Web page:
A couple of weeks ago I asked the author about what she was reading. Castro's reply:
Simone Weil’s classic 1939 essay The Iliad or the Poem of Force is a short book, but it’s been taking me a long time to read, because I’ve been going very slowly, taking notes, asking questions, and paraphrasing Weil’s key ideas for myself.Visit Joy Castro’s website and Twitter perch.
Weil was a French philosopher and mystic, and The Iliad or the Poem of Force is her meditation on how violence functions. It dovetails well with Elaine Scarry’s The Body in Pain and Jonathan Glover’s Humanity: A Moral History of the Twentieth Century, two brilliant and painful books.
The edition I have includes the text in its original French, as well as the original passages from Homer in Greek, as well as an English translation by editor James Holoka. I don’t read French or Greek, but it’s interesting to look at the originals and wonder.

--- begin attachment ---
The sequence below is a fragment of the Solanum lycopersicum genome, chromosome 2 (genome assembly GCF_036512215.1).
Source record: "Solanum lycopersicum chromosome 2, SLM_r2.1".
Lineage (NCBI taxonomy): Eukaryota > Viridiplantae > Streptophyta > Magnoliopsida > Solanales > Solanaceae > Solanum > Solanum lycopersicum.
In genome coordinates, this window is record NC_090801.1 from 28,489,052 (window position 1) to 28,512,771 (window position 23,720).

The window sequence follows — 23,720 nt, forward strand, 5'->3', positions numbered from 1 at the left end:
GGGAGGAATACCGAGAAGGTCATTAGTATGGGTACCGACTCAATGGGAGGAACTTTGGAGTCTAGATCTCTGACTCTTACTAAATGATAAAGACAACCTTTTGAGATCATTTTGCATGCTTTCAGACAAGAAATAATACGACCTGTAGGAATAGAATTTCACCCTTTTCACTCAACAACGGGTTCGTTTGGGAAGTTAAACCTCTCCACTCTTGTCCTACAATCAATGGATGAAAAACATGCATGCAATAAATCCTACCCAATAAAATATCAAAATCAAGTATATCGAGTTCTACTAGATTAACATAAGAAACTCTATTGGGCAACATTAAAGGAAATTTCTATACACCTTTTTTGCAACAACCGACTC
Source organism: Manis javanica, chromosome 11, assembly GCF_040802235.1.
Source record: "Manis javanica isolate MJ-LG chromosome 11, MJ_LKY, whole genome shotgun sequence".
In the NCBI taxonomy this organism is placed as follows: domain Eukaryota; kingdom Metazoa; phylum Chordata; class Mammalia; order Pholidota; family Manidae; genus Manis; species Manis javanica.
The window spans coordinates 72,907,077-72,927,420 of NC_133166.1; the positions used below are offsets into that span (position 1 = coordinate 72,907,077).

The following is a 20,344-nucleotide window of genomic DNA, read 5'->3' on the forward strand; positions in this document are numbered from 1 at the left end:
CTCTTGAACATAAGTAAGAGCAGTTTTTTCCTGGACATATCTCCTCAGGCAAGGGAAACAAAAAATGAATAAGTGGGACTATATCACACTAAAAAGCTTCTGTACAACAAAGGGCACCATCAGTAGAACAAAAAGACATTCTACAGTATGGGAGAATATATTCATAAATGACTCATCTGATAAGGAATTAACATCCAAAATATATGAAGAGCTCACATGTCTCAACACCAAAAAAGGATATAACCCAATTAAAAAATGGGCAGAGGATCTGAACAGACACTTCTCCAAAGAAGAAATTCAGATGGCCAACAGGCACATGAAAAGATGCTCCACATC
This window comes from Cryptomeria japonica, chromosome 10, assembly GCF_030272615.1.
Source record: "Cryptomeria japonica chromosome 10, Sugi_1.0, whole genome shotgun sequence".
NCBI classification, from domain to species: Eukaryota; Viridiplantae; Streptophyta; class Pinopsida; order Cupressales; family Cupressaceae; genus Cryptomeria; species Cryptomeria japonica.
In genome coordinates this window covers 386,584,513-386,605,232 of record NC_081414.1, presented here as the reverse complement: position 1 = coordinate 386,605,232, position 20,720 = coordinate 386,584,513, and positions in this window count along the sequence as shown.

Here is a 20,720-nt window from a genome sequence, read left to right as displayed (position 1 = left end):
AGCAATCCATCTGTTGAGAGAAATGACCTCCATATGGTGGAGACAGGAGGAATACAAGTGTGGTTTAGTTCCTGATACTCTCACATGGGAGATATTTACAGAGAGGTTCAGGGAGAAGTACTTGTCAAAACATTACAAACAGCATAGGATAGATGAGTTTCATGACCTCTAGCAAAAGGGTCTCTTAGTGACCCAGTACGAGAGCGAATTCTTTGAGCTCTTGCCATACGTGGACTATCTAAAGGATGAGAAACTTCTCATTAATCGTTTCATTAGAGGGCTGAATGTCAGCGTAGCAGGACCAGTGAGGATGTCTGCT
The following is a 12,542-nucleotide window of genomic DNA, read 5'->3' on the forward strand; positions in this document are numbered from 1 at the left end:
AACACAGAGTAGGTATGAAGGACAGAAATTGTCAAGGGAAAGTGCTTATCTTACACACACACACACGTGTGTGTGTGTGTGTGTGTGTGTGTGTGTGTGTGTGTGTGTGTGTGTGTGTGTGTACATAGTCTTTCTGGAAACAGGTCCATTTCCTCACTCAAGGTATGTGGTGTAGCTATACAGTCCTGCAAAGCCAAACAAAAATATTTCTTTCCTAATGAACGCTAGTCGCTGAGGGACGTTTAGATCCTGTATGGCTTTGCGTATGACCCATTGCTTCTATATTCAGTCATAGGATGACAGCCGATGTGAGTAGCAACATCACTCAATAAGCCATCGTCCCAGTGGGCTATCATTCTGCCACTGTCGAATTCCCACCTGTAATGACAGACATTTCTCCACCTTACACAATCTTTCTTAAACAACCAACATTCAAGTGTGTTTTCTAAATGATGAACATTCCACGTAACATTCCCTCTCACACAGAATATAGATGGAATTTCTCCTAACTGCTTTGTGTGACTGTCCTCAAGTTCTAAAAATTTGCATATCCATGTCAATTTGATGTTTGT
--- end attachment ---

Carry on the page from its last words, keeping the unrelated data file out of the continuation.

I’d seen many allusions to Weil’s essay over the years and finally decided to read it for myself. I’d like to have it underpin the views of a character I’m developing for the third Nola Céspedes novel. I want this character—a villain—to have a coherent, sophisticated philosophy of violence rather than to just be motivated by simple brutality or greed, so I hope to absorb Weil’s meditations deeply into myself and then have the character speak from those insights.
I should clarify that Weil is not advocating violence—not at all. She is analyzing it. There is a strange combination of coolness and heartbrokenness about the text. I’d like to learn from that complexity. Very smart, very cool antagonists have always seemed far scarier to me than those who commit violent but simple crimes of passion or greed, so I want to bring that intellectual creepiness to the next Nola novel.
The Page 69 Test: Hell or High Water.
Writers Read: Joy Castro (July 2012).